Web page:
Patriots & Titans Could be ‘Wild Card’ Suitors for Jackson, Says NFL Insider

There have been several teams named as potential landing spots for the two-time Pro Bowl quarterback since the Ravens placed the nonexclusive franchise tag on him on March 7, 2023. Two possible suitors that haven’t been as frequently mentioned but still shouldn’t be counted out according to ESPN NFL insider Jeremy Fowler are the New England Patriots and Tennessee Titans.

“The draft could be a good indicator because you have a team like the Colts at number four,” Fowler said on Sportcenter on March 19, 2023. “If they feel like they can’t get the quarterback of the future they wanted to draft maybe they pivot to Lamar Jackson. The Jets, if they strike out with Aaron Rodgers, certainly that’s not expected, but they could pivot. And then you got some wild cards like Tennessee or New England,” Fowler said. “Teams that like to run the ball. You never know.”

He also said that are “no real firm” offer sheets that he is currently “aware of” and that “teams are probably slow-playing this” ahead of the draft as they continue to explore other inexpensive options that include the quarterbacks expected to go in the top 10 picks.

Making a Case For & Against Lamar Jackson to the Colts

Fowler isn’t the only ESPN reporter to link an AFC South team to the First-Team All-Pro as of late. Stephen Holder detailed the pros and cons of the Indianapolis Colts being a possible suitor for Jackson in a recent article.

“If the 26-year-old former MVP leaves Baltimore, there are reasons to believe the Colts would be a good fit,” Holder wrote. “Owner Jim Irsay is intent on solving a quarterback problem that’s defined Indianapolis for the past five years, and he’s proved willing to pay top dollar.”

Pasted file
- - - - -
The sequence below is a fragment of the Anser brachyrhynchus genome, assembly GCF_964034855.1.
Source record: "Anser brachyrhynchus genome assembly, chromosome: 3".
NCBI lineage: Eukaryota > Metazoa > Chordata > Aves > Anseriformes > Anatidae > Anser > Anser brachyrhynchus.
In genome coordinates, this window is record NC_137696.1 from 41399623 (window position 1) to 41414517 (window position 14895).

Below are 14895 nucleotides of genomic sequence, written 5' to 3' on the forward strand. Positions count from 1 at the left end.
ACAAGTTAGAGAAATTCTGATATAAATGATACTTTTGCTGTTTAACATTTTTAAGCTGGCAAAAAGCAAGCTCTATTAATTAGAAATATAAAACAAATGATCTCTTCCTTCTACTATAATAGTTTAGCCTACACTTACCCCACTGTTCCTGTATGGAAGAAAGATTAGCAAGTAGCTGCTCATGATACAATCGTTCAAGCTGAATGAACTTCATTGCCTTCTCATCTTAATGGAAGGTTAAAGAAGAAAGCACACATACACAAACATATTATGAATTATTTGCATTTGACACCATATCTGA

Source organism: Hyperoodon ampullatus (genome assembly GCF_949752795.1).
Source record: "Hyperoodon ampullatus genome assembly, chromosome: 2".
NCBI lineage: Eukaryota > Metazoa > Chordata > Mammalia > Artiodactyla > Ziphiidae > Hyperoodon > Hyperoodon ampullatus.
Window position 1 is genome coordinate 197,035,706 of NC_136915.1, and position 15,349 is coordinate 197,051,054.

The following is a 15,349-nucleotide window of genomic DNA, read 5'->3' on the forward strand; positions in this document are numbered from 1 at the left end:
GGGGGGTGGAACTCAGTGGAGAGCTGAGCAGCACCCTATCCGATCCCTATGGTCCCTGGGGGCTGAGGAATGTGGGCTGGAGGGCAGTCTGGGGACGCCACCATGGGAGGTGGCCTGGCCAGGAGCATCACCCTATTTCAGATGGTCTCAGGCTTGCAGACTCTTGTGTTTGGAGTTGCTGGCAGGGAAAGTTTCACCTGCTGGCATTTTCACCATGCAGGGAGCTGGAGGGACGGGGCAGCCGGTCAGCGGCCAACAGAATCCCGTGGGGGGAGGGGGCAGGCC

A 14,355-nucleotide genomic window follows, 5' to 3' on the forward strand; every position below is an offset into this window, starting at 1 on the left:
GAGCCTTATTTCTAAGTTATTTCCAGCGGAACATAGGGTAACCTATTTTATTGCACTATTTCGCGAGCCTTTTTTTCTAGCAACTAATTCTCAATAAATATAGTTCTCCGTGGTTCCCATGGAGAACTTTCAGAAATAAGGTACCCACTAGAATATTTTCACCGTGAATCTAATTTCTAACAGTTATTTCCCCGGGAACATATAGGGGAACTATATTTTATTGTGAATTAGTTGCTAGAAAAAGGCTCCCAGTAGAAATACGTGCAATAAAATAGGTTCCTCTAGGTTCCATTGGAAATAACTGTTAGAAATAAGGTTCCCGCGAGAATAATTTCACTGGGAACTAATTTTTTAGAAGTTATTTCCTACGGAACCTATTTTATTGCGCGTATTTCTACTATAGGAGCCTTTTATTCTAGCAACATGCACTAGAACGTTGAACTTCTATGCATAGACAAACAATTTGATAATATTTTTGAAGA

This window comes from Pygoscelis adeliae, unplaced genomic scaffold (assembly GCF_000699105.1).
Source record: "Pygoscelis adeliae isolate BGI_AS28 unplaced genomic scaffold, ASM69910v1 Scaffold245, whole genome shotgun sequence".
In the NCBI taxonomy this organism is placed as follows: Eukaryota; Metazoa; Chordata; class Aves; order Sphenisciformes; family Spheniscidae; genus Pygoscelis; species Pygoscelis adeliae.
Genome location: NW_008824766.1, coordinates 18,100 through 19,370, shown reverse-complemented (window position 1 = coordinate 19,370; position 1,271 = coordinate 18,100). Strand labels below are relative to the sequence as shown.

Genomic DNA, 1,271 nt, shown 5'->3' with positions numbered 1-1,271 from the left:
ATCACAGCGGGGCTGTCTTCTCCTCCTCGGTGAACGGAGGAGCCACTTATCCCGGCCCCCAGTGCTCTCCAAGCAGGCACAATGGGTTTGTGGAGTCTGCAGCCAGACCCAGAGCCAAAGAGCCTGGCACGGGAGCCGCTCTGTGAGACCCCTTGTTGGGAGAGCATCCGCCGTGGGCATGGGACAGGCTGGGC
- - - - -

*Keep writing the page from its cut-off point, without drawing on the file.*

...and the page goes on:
He also acknowledged that acquiring a former league MVP entering the prime of his career would be an immediate upgrade over what they currently have and have had in the past and would get them in contention quicker than any of the top prospects in this year’s draft would.

“Landing Jackson would be the quickest route to closing the quarterback gap the Colts currently face in their conference,” Holder wrote. “It would be a more certain route than relying on a quarterback pick who might or might not pan out.”

As far as cons, he highlighted and listed the potential financial implications of landing Jackson, his recent injury concerns, and reiterated that by engaging in negotiations with him, they could just be doing the rest of the Ravens’ work for them since they have the right to match any offer sheet presented.

“What team wants to enter a situation knowing it might come away feeling as though it was used to do the negotiating for the players’ current team? What’s more, the fact that the Ravens have been unable to come to terms with Jackson after more than two years of negotiations will give teams pause,” Holder wrote.

“A team signing Jackson to an offer sheet might need to make some salary cap moves in advance in case the Ravens decline to match. Depending on how the deal is structured, that might impact other areas of the roster for Indianapolis even though there’s no certainty the Colts would land Jackson.”